In response to a common question, this month we will discuss the reasons for pupil dilation.
Dilating the pupils may be done for two different reasons. The first is to improve the view into the inside of your eyes. If you have one or more risk factors for eye disease such as diabetes, cataracts, macular degeneration or glaucoma it may be necessary to temporarily make the pupils wider in order to see the retina as clearly as possible. This allows the doctor to tell how likely you are to develop eye disease or, in the case of an existing condition, how advanced it may be.
The second reason for pupil dilation is to determine the correct strength of your glasses prescription. This is done less frequently but is a common test for young children. A different kind of drop is used that has a greater effect on the focusing system of the eye, making it less active and easier to measure. It’s also used in young adults whom the eye doctor suspects may be over-focusing. These patients may test normally without dilating drops but have symptoms such as headaches or trouble reading.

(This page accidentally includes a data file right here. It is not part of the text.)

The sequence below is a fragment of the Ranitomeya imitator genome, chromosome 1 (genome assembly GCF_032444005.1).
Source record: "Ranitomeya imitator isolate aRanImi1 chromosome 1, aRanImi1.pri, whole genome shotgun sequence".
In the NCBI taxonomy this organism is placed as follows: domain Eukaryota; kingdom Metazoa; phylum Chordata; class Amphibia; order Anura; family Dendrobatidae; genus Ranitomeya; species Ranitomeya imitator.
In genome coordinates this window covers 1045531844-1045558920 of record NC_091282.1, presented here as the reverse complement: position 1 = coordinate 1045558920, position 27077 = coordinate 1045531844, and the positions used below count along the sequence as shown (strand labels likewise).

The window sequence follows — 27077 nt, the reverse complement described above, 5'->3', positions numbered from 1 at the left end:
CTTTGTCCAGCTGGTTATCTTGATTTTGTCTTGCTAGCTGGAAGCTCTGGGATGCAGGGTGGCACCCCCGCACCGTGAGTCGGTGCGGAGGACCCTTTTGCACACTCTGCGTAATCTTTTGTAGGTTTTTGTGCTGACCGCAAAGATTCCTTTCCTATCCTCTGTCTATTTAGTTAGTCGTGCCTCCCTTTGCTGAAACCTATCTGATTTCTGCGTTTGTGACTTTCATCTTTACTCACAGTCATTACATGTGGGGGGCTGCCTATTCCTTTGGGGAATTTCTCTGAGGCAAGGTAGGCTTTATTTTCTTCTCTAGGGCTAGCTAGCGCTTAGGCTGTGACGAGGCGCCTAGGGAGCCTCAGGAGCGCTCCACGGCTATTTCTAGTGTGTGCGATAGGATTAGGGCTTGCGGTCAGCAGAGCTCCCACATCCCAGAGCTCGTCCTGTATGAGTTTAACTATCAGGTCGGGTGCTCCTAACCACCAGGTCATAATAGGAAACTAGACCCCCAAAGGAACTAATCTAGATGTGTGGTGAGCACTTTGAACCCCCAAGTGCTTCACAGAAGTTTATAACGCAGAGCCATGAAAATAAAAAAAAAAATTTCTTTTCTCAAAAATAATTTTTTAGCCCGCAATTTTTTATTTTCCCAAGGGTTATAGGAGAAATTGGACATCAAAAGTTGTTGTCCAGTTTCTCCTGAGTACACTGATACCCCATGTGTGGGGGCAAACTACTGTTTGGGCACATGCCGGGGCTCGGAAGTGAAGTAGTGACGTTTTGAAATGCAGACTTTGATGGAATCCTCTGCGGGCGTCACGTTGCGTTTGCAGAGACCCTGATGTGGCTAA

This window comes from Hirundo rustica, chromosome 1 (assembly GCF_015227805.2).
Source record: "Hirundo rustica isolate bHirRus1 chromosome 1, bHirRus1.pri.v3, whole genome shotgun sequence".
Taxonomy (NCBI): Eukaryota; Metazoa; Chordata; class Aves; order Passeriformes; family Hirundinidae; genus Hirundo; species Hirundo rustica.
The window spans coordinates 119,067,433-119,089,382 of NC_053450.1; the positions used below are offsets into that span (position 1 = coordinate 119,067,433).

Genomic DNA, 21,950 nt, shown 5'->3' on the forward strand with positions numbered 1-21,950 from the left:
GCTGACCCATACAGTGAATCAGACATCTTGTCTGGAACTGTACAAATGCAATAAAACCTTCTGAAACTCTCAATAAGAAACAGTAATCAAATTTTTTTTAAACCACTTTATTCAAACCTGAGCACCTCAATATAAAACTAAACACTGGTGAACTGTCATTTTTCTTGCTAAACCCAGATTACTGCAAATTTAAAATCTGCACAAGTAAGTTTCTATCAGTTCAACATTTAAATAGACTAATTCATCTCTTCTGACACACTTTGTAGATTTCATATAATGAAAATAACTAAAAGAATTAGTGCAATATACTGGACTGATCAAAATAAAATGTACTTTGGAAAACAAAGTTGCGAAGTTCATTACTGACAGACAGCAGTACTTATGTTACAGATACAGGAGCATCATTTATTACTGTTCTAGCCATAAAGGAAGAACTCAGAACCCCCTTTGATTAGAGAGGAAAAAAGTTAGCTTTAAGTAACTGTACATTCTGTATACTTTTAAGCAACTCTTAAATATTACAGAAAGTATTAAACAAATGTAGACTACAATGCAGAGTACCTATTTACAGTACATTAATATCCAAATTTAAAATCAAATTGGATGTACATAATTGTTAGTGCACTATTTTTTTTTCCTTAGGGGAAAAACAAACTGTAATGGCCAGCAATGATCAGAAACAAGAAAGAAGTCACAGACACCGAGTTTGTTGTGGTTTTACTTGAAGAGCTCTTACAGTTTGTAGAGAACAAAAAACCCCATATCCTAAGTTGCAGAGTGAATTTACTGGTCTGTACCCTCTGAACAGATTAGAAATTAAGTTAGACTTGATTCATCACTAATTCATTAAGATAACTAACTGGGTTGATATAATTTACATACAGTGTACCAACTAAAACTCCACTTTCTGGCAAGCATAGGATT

We dilate our patient’s eyes much less often than in the past due to advances in technology that allow an improved view of the back of your eyes without the need for drops. The Optomap® Retinal Exam captures a wide-field view of the inside of your eyes, and in most cases a pupil dilation is not necessary. When we do use drops, they are much shorter-acting than the ones we previously used and most people are not significantly inconvenienced.
Please don’t hesitate to ask if you have any further questions about pupil dilation at your next appointment.